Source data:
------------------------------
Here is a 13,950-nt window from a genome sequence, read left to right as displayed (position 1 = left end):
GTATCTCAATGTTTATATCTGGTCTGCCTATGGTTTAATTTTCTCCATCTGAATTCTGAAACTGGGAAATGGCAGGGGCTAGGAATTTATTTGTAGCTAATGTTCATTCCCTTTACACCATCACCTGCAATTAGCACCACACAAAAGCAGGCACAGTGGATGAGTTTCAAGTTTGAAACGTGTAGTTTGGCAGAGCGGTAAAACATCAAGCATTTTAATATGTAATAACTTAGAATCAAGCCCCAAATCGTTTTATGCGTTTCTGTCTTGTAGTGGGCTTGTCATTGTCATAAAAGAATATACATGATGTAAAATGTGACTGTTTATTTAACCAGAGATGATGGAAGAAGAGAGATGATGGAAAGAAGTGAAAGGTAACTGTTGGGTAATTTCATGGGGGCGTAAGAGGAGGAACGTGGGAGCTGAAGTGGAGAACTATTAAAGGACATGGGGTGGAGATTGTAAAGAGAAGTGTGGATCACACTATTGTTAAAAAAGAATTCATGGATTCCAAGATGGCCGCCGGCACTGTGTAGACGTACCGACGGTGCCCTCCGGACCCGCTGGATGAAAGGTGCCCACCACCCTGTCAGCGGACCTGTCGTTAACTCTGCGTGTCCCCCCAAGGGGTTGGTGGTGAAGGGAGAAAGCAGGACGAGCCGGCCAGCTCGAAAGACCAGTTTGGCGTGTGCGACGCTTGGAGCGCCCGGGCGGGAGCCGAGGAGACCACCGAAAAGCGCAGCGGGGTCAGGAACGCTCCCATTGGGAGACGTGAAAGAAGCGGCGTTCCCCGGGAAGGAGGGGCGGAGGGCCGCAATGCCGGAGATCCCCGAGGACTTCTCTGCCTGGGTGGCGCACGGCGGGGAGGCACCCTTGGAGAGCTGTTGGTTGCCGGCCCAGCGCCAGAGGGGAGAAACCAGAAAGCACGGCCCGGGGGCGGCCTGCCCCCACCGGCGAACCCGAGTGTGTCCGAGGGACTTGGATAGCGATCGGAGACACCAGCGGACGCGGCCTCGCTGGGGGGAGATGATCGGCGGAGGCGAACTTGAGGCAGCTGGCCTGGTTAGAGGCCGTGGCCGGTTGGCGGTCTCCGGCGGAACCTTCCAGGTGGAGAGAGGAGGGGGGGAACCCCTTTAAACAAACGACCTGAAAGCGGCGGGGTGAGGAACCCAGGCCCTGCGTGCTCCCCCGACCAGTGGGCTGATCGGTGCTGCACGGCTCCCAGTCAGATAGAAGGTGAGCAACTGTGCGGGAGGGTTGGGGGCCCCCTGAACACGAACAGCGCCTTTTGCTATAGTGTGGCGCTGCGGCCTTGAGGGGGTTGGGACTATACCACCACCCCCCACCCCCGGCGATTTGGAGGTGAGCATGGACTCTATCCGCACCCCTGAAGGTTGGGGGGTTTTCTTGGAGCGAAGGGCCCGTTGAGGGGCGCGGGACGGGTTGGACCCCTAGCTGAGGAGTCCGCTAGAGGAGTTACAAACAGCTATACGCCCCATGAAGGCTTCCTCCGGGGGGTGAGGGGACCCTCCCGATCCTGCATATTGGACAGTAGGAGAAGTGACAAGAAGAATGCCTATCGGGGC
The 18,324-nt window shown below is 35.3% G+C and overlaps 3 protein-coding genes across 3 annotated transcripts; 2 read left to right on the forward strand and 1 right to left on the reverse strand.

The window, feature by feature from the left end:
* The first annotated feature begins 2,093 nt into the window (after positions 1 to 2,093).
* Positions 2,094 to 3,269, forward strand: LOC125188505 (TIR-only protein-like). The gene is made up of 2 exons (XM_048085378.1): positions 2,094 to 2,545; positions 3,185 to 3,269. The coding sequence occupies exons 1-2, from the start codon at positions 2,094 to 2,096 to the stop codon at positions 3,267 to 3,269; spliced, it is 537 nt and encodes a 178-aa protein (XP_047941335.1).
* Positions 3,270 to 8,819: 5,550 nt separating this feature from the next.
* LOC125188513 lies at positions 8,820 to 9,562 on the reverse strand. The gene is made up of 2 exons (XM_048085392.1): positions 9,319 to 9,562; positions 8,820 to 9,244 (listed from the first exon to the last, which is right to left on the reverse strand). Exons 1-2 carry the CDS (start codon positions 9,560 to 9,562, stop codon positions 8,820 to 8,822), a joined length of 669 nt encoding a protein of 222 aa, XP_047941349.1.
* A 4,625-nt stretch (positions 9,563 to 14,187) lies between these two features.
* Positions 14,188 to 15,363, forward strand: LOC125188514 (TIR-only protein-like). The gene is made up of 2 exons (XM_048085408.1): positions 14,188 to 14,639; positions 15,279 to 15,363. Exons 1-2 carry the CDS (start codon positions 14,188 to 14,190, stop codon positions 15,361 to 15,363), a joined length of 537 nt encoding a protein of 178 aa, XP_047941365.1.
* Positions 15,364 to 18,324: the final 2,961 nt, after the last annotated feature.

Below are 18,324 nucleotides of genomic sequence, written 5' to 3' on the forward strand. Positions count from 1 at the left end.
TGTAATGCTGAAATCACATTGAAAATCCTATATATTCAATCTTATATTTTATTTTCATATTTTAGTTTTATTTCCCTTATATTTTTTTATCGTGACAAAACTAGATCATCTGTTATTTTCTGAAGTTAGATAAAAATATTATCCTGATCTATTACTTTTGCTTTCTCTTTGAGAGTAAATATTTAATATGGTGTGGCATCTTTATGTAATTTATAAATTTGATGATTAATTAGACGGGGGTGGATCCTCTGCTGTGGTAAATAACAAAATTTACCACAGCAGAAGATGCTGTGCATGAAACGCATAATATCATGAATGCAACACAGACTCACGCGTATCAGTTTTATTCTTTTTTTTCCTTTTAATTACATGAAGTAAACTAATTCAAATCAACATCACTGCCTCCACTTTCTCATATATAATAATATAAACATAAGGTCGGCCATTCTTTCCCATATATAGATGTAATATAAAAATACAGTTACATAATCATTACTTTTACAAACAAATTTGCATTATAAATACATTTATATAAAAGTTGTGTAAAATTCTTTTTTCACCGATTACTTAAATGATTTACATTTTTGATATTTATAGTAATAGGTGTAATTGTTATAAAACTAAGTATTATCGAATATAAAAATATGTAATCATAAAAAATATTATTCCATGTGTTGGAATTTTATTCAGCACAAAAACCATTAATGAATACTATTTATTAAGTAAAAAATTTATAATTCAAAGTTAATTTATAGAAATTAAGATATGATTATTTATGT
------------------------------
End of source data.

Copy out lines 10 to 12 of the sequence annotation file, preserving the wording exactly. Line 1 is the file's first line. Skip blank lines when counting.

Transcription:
* Positions 14,188 to 15,363, forward strand: LOC125188514 (TIR-only protein-like). The gene is made up of 2 exons (XM_048085408.1): positions 14,188 to 14,639; positions 15,279 to 15,363. Exons 1-2 carry the CDS (start codon positions 14,188 to 14,190, stop codon positions 15,361 to 15,363), a joined length of 537 nt encoding a protein of 178 aa, XP_047941365.1.
* Positions 15,364 to 18,324: the final 2,961 nt, after the last annotated feature.

Below are 18,324 nucleotides of genomic sequence, written 5' to 3' on the forward strand. Positions count from 1 at the left end.